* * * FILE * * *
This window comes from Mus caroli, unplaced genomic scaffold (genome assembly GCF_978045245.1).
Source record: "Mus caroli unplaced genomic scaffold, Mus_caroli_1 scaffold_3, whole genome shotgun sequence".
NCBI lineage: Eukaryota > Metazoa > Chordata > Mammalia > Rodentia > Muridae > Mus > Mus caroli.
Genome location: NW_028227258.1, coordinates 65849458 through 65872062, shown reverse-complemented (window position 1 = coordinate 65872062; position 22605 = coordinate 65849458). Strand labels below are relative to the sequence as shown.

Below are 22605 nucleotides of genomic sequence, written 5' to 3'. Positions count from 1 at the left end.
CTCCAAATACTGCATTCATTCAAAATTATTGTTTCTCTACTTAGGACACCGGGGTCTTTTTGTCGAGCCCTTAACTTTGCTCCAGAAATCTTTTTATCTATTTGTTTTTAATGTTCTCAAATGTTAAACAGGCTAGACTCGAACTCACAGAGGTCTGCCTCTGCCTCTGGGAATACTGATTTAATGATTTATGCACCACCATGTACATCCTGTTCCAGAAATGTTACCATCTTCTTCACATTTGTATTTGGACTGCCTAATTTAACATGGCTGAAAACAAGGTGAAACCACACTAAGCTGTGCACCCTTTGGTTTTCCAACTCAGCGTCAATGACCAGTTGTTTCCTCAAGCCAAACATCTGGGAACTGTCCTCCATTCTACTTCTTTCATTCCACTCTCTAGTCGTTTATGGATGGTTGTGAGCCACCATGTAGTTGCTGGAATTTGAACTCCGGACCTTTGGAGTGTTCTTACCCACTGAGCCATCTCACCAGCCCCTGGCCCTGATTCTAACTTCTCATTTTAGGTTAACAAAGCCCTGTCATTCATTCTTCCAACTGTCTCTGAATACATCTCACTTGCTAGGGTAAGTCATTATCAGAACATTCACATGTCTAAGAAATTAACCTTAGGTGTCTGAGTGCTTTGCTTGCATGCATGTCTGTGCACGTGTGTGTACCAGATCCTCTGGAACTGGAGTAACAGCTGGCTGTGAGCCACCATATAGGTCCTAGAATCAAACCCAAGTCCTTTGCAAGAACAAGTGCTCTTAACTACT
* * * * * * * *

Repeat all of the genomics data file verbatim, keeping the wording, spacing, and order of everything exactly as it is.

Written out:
This window comes from Mus caroli, unplaced genomic scaffold (genome assembly GCF_978045245.1).
Source record: "Mus caroli unplaced genomic scaffold, Mus_caroli_1 scaffold_3, whole genome shotgun sequence".
NCBI lineage: Eukaryota > Metazoa > Chordata > Mammalia > Rodentia > Muridae > Mus > Mus caroli.
Genome location: NW_028227258.1, coordinates 65849458 through 65872062, shown reverse-complemented (window position 1 = coordinate 65872062; position 22605 = coordinate 65849458). Strand labels below are relative to the sequence as shown.

Below are 22605 nucleotides of genomic sequence, written 5' to 3'. Positions count from 1 at the left end.
CTCCAAATACTGCATTCATTCAAAATTATTGTTTCTCTACTTAGGACACCGGGGTCTTTTTGTCGAGCCCTTAACTTTGCTCCAGAAATCTTTTTATCTATTTGTTTTTAATGTTCTCAAATGTTAAACAGGCTAGACTCGAACTCACAGAGGTCTGCCTCTGCCTCTGGGAATACTGATTTAATGATTTATGCACCACCATGTACATCCTGTTCCAGAAATGTTACCATCTTCTTCACATTTGTATTTGGACTGCCTAATTTAACATGGCTGAAAACAAGGTGAAACCACACTAAGCTGTGCACCCTTTGGTTTTCCAACTCAGCGTCAATGACCAGTTGTTTCCTCAAGCCAAACATCTGGGAACTGTCCTCCATTCTACTTCTTTCATTCCACTCTCTAGTCGTTTATGGATGGTTGTGAGCCACCATGTAGTTGCTGGAATTTGAACTCCGGACCTTTGGAGTGTTCTTACCCACTGAGCCATCTCACCAGCCCCTGGCCCTGATTCTAACTTCTCATTTTAGGTTAACAAAGCCCTGTCATTCATTCTTCCAACTGTCTCTGAATACATCTCACTTGCTAGGGTAAGTCATTATCAGAACATTCACATGTCTAAGAAATTAACCTTAGGTGTCTGAGTGCTTTGCTTGCATGCATGTCTGTGCACGTGTGTGTACCAGATCCTCTGGAACTGGAGTAACAGCTGGCTGTGAGCCACCATATAGGTCCTAGAATCAAACCCAAGTCCTTTGCAAGAACAAGTGCTCTTAACTACT